• When a gift is received, it has no effect on taxable income. However, if the gift is ever sold, a gain or loss may result.
  • To compute a taxable gain, sales price is compared with the basis of the property to the previous owner. To compute a taxable loss, sales price is compared with the lower of (1) the previous owner’s basis and (2) the fair market value of the property at the date of gift. If gain computation arrives at a loss and loss computation gives a gain, no tax effect results from the sale. This situation occurs when property’s value  (1) drops between date of original purchase and the date of the gift,  (2) then rises after gift is made, and (3) is still below previous owner’s basis.

 

Deductions For Adjusted Gross Income (AGI)

A number of specific items can be deducted in arriving at adjusted gross income (AGI). These items are allowed whether the taxpayer report itemized deductions or takes the standard deduction.

  • Alimony is deductible by the payer if it is taxable to the recipient as discussed previously in the rules about income.  In some cases, the early withdrawal of money from a savings or investment account leads to a penalty. All income earned is taxable but the penalty is deductible in arriving at AGI.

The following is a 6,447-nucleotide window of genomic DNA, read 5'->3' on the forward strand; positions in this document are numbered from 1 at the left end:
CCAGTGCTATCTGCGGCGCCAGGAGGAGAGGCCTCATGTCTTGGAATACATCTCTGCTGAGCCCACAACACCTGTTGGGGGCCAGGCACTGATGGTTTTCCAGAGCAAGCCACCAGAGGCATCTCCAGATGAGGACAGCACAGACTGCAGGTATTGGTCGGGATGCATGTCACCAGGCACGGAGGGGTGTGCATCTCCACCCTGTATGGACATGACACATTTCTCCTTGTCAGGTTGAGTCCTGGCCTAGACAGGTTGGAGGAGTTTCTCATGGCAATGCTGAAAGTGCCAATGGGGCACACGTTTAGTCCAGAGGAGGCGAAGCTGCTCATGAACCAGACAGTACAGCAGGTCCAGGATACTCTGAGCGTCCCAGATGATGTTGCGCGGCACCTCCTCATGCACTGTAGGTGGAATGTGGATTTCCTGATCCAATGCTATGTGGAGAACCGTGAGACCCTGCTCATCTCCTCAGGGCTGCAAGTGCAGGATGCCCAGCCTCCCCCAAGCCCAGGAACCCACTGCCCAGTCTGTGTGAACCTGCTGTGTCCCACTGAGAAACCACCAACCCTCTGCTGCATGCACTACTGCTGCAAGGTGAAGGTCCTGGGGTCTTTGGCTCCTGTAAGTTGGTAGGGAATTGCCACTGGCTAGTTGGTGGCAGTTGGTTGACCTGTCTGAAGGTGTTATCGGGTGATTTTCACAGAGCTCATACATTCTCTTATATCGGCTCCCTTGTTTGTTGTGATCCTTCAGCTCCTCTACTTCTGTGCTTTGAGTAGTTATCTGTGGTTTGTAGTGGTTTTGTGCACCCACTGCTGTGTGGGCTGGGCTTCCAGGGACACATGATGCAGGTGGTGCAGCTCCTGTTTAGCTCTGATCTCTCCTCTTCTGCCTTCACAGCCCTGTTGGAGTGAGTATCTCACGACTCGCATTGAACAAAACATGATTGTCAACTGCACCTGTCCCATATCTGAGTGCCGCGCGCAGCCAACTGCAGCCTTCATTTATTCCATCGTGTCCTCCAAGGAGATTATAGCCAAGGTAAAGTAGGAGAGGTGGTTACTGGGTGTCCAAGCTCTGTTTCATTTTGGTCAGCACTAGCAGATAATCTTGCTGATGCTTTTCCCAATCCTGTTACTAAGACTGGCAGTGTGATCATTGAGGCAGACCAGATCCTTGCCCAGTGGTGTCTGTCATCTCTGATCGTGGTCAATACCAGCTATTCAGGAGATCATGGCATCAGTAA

• If a self-employed individual pays self-employment tax, half of the payment is reported as a deduction to arrive at AGI. Deduction is allowed in same year as the income which is taxed. If a self-employed individual pays medical insurance for self, spouse, and/or dependents, 100% is a deduction for AGI.
  • A deduction for AGI is allowed for interest on qualified education loan, a loan that is used to pay for the cost of tuition, fees, room, and board to attend post-secondary institution or certain vocational and other programs (at least on a half-time basis).  Education expenses must have been for taxpayer, spouse, or taxpayer’s dependent. Deduction is only for interest paid during the first sixty months that interest payments are required. Maximum deduction is $2,500 for 2003. Deduction is phased out as taxpayer’s income gets high.
  • Deductible (Traditional) Individual Retirement Account (IRA). Up to $3,000 (or the amount of compensation, if less) that is put into a deductible IRA is a deduction for AGI in that year.  The same amount is available to spouse as long as total compensation is at least $6,000. Alimony is viewed as compensation for this computation. If taxpayer is not an active participant in an employer sponsored retirement plan, the deduction can be taken each year. If taxpayer is an active participant in an employer sponsored retirement plan, the ability to take the deduction is phased out at relatively low AGI levels.  On a joint return, if only one party is an active participant in an employer-sponsored retirement plan, the other party can still take deduction unless AGI is very high.